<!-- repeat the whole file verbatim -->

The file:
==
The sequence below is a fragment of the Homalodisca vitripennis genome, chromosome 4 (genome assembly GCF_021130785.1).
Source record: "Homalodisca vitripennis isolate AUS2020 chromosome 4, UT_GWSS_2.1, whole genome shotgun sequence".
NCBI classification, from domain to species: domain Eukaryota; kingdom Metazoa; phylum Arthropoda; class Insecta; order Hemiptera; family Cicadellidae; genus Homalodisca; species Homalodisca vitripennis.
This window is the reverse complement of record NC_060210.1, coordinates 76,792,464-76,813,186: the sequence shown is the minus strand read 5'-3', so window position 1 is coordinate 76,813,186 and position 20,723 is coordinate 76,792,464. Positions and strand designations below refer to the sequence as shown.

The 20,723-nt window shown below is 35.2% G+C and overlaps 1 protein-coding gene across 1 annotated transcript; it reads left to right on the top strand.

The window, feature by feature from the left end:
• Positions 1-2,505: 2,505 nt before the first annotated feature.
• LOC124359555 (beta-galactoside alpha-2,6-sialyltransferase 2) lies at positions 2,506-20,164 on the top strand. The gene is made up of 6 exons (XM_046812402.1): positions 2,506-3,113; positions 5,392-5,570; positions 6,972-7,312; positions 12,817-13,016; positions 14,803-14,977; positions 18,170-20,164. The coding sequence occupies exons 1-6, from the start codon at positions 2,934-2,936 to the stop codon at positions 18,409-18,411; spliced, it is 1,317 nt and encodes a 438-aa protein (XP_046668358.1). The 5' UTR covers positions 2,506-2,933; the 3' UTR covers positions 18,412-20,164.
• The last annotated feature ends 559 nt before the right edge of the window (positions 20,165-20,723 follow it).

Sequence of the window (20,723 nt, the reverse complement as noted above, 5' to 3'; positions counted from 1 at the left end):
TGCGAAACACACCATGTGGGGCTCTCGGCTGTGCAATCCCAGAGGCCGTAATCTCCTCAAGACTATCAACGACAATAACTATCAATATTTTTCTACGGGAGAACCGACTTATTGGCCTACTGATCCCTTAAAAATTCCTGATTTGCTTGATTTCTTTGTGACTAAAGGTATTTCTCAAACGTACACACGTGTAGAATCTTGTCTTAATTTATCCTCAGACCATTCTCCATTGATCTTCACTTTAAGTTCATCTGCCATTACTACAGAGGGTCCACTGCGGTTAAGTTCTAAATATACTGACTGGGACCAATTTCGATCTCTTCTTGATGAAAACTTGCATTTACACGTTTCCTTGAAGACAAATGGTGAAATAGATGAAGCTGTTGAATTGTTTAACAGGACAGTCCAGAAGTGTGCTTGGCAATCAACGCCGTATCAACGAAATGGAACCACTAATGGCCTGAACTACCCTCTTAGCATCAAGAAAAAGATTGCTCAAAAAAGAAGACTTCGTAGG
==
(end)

The sequence below is a fragment of the Homalodisca vitripennis genome, chromosome 4 (genome assembly GCF_021130785.1).
Source record: "Homalodisca vitripennis isolate AUS2020 chromosome 4, UT_GWSS_2.1, whole genome shotgun sequence".
NCBI classification, from domain to species: domain Eukaryota; kingdom Metazoa; phylum Arthropoda; class Insecta; order Hemiptera; family Cicadellidae; genus Homalodisca; species Homalodisca vitripennis.
This window is the reverse complement of record NC_060210.1, coordinates 76,792,464-76,813,186: the sequence shown is the minus strand read 5'-3', so window position 1 is coordinate 76,813,186 and position 20,723 is coordinate 76,792,464. Positions and strand designations below refer to the sequence as shown.

The 20,723-nt window shown below is 35.2% G+C and overlaps 1 protein-coding gene across 1 annotated transcript; it reads left to right on the top strand.

The window, feature by feature from the left end:
• Positions 1-2,505: 2,505 nt before the first annotated feature.
• LOC124359555 (beta-galactoside alpha-2,6-sialyltransferase 2) lies at positions 2,506-20,164 on the top strand. The gene is made up of 6 exons (XM_046812402.1): positions 2,506-3,113; positions 5,392-5,570; positions 6,972-7,312; positions 12,817-13,016; positions 14,803-14,977; positions 18,170-20,164. The coding sequence occupies exons 1-6, from the start codon at positions 2,934-2,936 to the stop codon at positions 18,409-18,411; spliced, it is 1,317 nt and encodes a 438-aa protein (XP_046668358.1). The 5' UTR covers positions 2,506-2,933; the 3' UTR covers positions 18,412-20,164.
• The last annotated feature ends 559 nt before the right edge of the window (positions 20,165-20,723 follow it).

Sequence of the window (20,723 nt, the reverse complement as noted above, 5' to 3'; positions counted from 1 at the left end):
TGCGAAACACACCATGTGGGGCTCTCGGCTGTGCAATCCCAGAGGCCGTAATCTCCTCAAGACTATCAACGACAATAACTATCAATATTTTTCTACGGGAGAACCGACTTATTGGCCTACTGATCCCTTAAAAATTCCTGATTTGCTTGATTTCTTTGTGACTAAAGGTATTTCTCAAACGTACACACGTGTAGAATCTTGTCTTAATTTATCCTCAGACCATTCTCCATTGATCTTCACTTTAAGTTCATCTGCCATTACTACAGAGGGTCCACTGCGGTTAAGTTCTAAATATACTGACTGGGACCAATTTCGATCTCTTCTTGATGAAAACTTGCATTTACACGTTTCCTTGAAGACAAATGGTGAAATAGATGAAGCTGTTGAATTGTTTAACAGGACAGTCCAGAAGTGTGCTTGGCAATCAACGCCGTATCAACGAAATGGAACCACTAATGGCCTGAACTACCCTCTTAGCATCAAGAAAAAGATTGCTCAAAAAAGAAGACTTCGTAGG